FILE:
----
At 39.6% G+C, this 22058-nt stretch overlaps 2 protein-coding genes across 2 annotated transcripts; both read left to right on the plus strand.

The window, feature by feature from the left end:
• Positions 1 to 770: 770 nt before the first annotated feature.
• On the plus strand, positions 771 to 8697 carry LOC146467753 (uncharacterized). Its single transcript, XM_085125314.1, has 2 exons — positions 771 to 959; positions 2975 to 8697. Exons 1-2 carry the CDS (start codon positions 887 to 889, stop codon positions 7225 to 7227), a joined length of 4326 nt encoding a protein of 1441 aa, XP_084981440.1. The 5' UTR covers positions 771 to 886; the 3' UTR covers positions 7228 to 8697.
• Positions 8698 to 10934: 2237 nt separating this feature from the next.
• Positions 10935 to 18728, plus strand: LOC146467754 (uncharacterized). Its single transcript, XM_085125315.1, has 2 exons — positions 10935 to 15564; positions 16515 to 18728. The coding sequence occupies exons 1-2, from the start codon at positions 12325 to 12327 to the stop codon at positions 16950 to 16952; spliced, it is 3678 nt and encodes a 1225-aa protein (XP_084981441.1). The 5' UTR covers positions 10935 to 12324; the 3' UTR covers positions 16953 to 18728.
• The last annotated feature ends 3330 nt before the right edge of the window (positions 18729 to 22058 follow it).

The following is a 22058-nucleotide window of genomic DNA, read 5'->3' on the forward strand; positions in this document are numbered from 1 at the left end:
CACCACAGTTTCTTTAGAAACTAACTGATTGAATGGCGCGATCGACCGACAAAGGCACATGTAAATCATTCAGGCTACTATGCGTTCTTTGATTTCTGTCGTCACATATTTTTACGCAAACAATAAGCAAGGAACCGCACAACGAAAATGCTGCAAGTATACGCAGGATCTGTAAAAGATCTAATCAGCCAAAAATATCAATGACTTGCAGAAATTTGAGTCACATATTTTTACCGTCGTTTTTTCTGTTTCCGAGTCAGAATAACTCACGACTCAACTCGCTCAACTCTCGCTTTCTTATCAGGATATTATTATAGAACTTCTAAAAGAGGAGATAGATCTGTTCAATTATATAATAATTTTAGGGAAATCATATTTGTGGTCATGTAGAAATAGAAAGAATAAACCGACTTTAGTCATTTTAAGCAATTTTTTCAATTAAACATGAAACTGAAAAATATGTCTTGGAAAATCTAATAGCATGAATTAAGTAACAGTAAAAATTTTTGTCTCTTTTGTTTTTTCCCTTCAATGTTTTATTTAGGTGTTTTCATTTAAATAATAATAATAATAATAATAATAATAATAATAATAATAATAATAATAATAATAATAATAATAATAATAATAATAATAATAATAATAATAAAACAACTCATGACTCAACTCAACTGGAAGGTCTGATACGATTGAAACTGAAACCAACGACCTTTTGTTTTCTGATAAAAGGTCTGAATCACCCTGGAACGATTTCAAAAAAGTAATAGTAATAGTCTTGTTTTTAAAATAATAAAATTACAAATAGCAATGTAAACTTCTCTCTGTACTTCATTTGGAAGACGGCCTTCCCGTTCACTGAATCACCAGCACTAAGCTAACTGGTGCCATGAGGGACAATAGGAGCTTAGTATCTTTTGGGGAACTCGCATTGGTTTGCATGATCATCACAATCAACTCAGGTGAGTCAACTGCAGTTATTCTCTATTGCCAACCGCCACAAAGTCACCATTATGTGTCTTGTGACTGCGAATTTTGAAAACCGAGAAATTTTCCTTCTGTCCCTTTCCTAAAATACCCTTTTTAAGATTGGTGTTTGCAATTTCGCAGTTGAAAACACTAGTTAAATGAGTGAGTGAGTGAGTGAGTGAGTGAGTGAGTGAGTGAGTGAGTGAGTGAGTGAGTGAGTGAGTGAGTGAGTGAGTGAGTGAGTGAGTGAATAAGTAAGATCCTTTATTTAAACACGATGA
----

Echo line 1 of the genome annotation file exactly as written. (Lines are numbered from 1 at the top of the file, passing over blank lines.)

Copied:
At 39.6% G+C, this 22058-nt stretch overlaps 2 protein-coding genes across 2 annotated transcripts; both read left to right on the plus strand.